So don't lose heart; all is really not yet lost - it's just that we all have a lot more work to do to keep on fending off the awful proposals for ruining Dalston town centre.  Please spare any time you have to do whatever you can to help.

 

BY MIRA BAR-HILLEL PLANNING CORRESPONDENT
152 words
10 April 2006
English
(c) 2006 Associated Newspapers. All rights reserved

CAMPAIGNERS fighting plans to save a historic London theatre have won a partial victory after the High Court granted an injunction to stop it being demolished.

Hackney council has approved a plan to knock down Dalston Theatre. But this is now on hold after protesters won the right for a full judicial review of the scheme.

Campaigners, calling themselves the Organisation for Promotion of Environmental Needs, want the court to examine the way Hackney granted itself planning permission to demolish the buildings at 4-14 Dalston Lane. The site also includes two Georgian terrace houses.

Developers plan a 20-storey tower with about 300 flats. But none are as yet earmarked as affordable homes.

Six weeks ago protesters occupied the 120-year-old theatre, which hosted Bob Marley and Bob Dylan and is described by art historians as 'irreplaceable'.

 

    - - - -

The Planning Committee Decision

March 31, 2006

Last night Hackney Council voted for 35,000 cubic metres of concrete slab
plus tower blocks of up to 19 storeys, over TfL's railway site. Next year
there will be 85 concrete lorries arriving in Dalston, every day, for
months.

The vote was to approve Transport for London's planning application to
develop over the railway site.  TfL had made it clear throughout the meeting
that the railway station will go ahead whatever the outcome of the planning
application for the building development above it.

The Planning Committee members expressed concerns that:

·        There is no affordable housing planned for this site.

·        The huge bus garage will create a pedestrian unfriendly environment
with up to 100 buses per hour exiting on to Kingsland Rd.

·        Access for people with disabilities or people pushing buggies is
totally inadequate.

·        The new flats do not meet current Hackney Council' own quality
standards for new housing.

·        The public spaces in the scheme are windswept and unpleasant.


Despite these and their many other stated concerns, and the fact that not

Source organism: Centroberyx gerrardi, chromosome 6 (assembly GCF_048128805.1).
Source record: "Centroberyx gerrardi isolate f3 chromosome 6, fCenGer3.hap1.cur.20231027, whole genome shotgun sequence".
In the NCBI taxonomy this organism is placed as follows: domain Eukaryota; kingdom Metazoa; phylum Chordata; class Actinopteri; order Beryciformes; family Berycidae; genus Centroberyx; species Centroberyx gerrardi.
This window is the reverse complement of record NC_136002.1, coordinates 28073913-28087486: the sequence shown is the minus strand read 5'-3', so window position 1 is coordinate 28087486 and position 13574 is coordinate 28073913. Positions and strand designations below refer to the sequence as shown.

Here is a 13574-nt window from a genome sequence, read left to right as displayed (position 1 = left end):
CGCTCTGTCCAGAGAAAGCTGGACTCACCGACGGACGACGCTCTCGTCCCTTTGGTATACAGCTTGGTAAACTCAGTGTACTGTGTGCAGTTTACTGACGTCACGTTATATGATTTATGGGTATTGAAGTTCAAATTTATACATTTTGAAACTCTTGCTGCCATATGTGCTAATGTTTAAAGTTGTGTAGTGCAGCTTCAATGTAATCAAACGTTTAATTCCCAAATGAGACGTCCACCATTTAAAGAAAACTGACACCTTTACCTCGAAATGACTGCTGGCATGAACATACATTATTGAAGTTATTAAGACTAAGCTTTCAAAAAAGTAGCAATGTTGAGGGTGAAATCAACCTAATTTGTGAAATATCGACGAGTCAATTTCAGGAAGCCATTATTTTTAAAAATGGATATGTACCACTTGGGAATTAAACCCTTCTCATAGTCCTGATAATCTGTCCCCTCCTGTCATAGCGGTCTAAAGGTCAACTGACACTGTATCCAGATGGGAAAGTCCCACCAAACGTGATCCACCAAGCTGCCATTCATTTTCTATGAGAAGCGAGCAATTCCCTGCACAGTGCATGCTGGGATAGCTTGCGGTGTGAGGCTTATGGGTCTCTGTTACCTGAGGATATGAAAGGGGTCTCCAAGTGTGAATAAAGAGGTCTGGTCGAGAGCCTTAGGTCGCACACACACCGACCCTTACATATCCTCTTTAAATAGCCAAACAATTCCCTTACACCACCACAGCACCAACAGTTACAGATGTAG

one of them had anything positive to say about the scheme,  4 out of 5 of
the Councillors who turned up for the meeting said this was a 'once in a
life-time opportunity for Dalston' and gave it the go-ahead.

The Councillors who were happy to take this decision on behalf of Dalston
and Hackney were:
Bill Hodgson   
Sally Mulready
Jessica Webb
Abdul Mullah

The Councillor who voted against the proposal was Councillor Simon Pearce
who had expressed concerns throughout the meeting about the lack of quality
of the whole proposal, saying it reminded him of the Elephant & Castle.

Despite this being the biggest change to Dalston since the arrival of the
railway in 1870,  the following Committee members didn¹t bother to turn up
to the meeting.
Shuja Shaikh
Ian Sharer
Simon Tesler
Vincent Stops

The theory put forward by TfL/LDA is that this scheme will produce the
regeneration of Dalston on the basis that each of the 600 new residents will
spend £250 per week each in local shops (by this they mean local
supermarkets and national brand stores which TfL hope to attract, and whose
profits will not stay in Dalston). This is how our great conurbations of
Croydon and Elephant and Castle were conceived.

The other half of the picture can be seen until 7pm at today's one day
exhibition on the London Development Agency's Planning Proposal for Dalston
Lane (site of Dalston Theatre/Four Aces). The exhibition is at the Trinity
Centre, Beechwood Road, Dalston.


    -----------------------------

Immediate Release

31 March 2006

 

Dalston betrayed by Hackney Council

 

 

Despite fierce local opposition, Hackney Council planning committee voted last night to permit a development of 309 new flats, a 19 storey tower block, with no affordable housing or other public benefits. 

 

The development will go over the new Dalston Junction tube station.  It is being touted as a regeneration project – but objectors say it is a hugely expensive and overly dense scheme that will create few local jobs and be well out of the reach of local people.

 

The objectors were a coalition of local groups, including the Kingsland Conservation Area Advisory Committee, the Bootstrap Company, OPEN, users of the Oxfam shop, and Disability Hackney.  They were objecting to the lack of affordable housing, and the poor design – some bedroom windows in different ownership will be only 5 metres apart, which is way below acceptable standards.  The badly conceived bus interchange will create 100 hundred unnecessary bus movements across the south bound side of Kingsland Road and, in the words of the technical submission, increase congestion to bus services and road users in the area.  The external layout creates a barrier to disabled access

 

The Council was asked if this was the legacy that they wanted to leave for the future of Hackney.